Are you on the ‘Highway to Hell’? This common health problem is associated with residing close to the highways
Is everything about ‘living life on da fast lane’? It may seem like the ‘in’ thing with Eminem rapping about it and stuff, but in the literal sense, it might just turn out to be your ‘Highway to Hell’. Confused? Read on to find out more about this common health problem caused by simply living near a highway.
1 The infertility factor
A recent study conducted by the Boston University School of Medicine, USA, claims that women who live close to the highways are much more prone to becoming infertile than those who don’t live near the highways. Researchers traced around 36,000 women for around 10 years, recording the air pollution and the exhaust from the traffic to see if it was anywhere remotely related to their ability to bear children.
As a result, over 2,500 cases of infertility were reported. Statistics drawn from this study say that women who live near the highways (within 200 meters) have an increased 11% risk factor of being infertile than women who live further away from the highways.
Considering this situation as an individual woman, the threat isn’t that loomingly large. But, en masse, looking at the society as a whole, this health problem is definitely is a matter of concern as so many women are collectively exposed to air pollution every day.
Couples, who are battling infertility, must seriously consider moving away to a place where the air they breathe is of a much better quality. Relocating to a place where the air is much lesser contaminated is a significant step taken towards preventing adverse effects on fertility.
2 How air pollution and infertility are correlated?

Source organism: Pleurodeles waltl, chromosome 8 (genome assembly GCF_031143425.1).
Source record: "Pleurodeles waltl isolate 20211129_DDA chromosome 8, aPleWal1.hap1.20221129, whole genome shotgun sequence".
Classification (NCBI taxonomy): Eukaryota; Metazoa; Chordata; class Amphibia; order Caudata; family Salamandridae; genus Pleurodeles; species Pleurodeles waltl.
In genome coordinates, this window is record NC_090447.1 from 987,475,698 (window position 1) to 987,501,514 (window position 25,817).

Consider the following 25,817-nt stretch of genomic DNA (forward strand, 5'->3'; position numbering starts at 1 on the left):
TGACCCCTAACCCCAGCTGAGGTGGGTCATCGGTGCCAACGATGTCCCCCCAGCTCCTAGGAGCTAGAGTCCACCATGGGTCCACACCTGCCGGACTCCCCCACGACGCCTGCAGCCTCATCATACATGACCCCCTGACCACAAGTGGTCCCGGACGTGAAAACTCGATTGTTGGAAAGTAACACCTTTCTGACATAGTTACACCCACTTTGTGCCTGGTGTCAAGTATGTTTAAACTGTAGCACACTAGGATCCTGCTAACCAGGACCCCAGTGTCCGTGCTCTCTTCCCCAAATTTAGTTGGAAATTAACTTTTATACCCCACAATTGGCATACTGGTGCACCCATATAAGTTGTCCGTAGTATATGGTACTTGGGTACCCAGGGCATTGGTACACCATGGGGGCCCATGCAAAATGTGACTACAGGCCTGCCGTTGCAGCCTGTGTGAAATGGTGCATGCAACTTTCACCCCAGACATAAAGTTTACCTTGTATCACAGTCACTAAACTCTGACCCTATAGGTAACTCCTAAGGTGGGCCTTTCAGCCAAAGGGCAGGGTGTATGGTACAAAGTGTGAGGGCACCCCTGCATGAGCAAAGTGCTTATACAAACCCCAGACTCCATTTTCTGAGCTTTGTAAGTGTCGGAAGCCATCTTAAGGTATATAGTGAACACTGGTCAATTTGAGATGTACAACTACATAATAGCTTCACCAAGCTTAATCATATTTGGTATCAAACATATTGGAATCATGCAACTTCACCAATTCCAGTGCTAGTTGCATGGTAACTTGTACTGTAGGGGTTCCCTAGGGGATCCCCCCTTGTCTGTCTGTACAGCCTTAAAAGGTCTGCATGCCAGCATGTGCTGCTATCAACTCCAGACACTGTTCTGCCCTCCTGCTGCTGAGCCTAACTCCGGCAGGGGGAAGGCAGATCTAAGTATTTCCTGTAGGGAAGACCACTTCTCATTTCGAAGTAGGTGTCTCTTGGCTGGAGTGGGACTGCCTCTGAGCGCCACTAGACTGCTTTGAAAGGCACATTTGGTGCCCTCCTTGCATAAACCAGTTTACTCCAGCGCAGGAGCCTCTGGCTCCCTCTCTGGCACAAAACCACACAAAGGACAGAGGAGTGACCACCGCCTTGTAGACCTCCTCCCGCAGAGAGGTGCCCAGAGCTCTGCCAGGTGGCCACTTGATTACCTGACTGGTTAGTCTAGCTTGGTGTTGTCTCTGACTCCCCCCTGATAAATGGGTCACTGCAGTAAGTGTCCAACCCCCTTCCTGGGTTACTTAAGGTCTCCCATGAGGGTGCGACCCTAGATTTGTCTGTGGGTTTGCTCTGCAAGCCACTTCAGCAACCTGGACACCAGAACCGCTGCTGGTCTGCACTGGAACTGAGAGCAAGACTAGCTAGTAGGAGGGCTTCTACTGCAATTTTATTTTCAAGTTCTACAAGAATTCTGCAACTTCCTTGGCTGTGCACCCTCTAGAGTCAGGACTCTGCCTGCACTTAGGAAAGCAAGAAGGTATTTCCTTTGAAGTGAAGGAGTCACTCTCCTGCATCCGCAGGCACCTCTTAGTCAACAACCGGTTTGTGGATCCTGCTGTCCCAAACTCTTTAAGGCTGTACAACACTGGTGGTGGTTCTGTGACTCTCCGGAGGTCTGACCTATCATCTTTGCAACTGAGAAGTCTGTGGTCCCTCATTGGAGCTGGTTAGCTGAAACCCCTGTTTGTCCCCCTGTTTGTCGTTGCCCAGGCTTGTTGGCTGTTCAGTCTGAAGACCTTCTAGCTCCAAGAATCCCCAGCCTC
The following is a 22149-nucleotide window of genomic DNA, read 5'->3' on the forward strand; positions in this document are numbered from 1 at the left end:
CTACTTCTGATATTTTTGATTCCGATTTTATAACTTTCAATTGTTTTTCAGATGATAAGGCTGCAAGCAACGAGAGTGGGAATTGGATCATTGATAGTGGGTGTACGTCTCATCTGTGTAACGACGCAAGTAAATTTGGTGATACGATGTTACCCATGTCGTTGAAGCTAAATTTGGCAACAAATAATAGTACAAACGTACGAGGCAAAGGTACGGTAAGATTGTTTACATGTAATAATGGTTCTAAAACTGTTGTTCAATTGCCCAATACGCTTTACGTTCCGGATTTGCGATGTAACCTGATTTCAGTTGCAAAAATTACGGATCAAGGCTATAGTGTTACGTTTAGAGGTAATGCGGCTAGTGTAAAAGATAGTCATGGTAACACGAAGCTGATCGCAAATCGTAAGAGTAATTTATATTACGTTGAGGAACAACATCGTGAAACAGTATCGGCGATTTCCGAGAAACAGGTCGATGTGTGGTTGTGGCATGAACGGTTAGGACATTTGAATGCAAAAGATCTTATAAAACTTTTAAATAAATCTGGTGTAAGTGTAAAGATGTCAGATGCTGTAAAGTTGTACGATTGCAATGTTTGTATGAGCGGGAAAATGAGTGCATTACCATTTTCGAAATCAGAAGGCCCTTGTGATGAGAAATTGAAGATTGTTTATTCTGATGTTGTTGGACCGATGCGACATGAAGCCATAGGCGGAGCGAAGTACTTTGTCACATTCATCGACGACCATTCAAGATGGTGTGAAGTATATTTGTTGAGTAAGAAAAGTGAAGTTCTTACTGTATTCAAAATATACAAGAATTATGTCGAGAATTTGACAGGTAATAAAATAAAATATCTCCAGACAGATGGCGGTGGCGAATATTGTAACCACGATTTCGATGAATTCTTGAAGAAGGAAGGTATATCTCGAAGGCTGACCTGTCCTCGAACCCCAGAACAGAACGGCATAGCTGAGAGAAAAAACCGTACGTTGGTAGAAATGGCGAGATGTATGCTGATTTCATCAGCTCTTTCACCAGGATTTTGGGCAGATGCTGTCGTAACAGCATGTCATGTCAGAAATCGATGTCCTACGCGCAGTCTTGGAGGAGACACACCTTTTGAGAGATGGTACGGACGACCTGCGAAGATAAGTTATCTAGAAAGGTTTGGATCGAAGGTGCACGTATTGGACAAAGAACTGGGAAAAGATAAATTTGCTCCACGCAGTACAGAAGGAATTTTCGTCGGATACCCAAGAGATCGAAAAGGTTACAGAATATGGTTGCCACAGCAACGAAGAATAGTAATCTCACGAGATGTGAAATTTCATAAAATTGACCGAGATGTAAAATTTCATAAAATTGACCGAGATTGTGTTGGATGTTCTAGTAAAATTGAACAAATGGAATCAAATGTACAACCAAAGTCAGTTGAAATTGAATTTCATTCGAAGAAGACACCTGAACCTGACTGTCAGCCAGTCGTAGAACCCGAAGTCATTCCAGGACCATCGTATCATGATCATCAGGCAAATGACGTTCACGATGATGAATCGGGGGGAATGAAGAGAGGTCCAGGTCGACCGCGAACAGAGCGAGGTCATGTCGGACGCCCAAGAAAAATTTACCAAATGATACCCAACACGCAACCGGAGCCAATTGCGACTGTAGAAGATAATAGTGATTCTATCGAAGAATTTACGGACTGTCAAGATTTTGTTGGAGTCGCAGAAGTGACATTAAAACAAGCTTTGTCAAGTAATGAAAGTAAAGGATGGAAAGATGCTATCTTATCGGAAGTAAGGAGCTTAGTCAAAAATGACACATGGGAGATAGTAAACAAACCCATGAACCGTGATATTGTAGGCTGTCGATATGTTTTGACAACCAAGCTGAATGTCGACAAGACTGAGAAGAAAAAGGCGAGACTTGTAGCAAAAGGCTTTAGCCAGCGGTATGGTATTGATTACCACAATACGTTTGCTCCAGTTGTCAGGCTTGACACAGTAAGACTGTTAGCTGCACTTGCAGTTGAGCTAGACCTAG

The culprit behind rendering women infertile is something known as particulate matter. This is a mixture of solid particles and liquid droplets that can include dust, dirt, soot and smoke. And it’s not only women who are victims of particulate matter, even in men, air pollution has been linked to DNA damage, abnormal sperm morphology and even reduced sperm performance. It can take up to three whole months of exposure to harmful particles for the decrease in sperm quality to actually be noticeable. This is definitely not to be counted as a common health problem but can be really a serious problem for those wishing to expand their family.
In women, it’s not just fertility but, in a woman who has been exposed to contaminated air, it can result in low birth weight, intrauterine growth retardation, prematurity, neonatal death, miscarriage etc.
3 Other adverse effects on our health
However critical and dangerous our school textbooks portrayed air pollution to be, it’s around four to five times as serious. Not only infertility but inhaling toxic fumes from air is detrimental in all spheres of human health.
Respiratory problems like asthma and bronchitis are rather common, but lung problems, heart diseases etc, can also be related to impure air and particulate matter. Particles in the air, given their tiny size, can pass through the cellular tissue and enter the lungs and the circulation system.
4 Curbing the threat
Given the current predicament of the rapidly increasing population, it is close to impossible for all of us to reside in nice, large, sprawling farmhouses that offer clean, purified air to breath. These common health problems related to infertility and a few other birth related health issues are quite alarming to hear of, although the risk is minimal.
The crunch for space forces some people to live in close proximity to the highways, which in turn takes a toll on their health. Couples trying to conceive are requested to invest some cash on an air purifier as a fertility aid. A cheaper option would be a face mask, but for how long can you wear a face mask?
Air pollution is too overwhelming to ‘curb’ if only individual efforts are put in and thus the scenario requires gargantuan effort to reduce it even if by a negligible amount.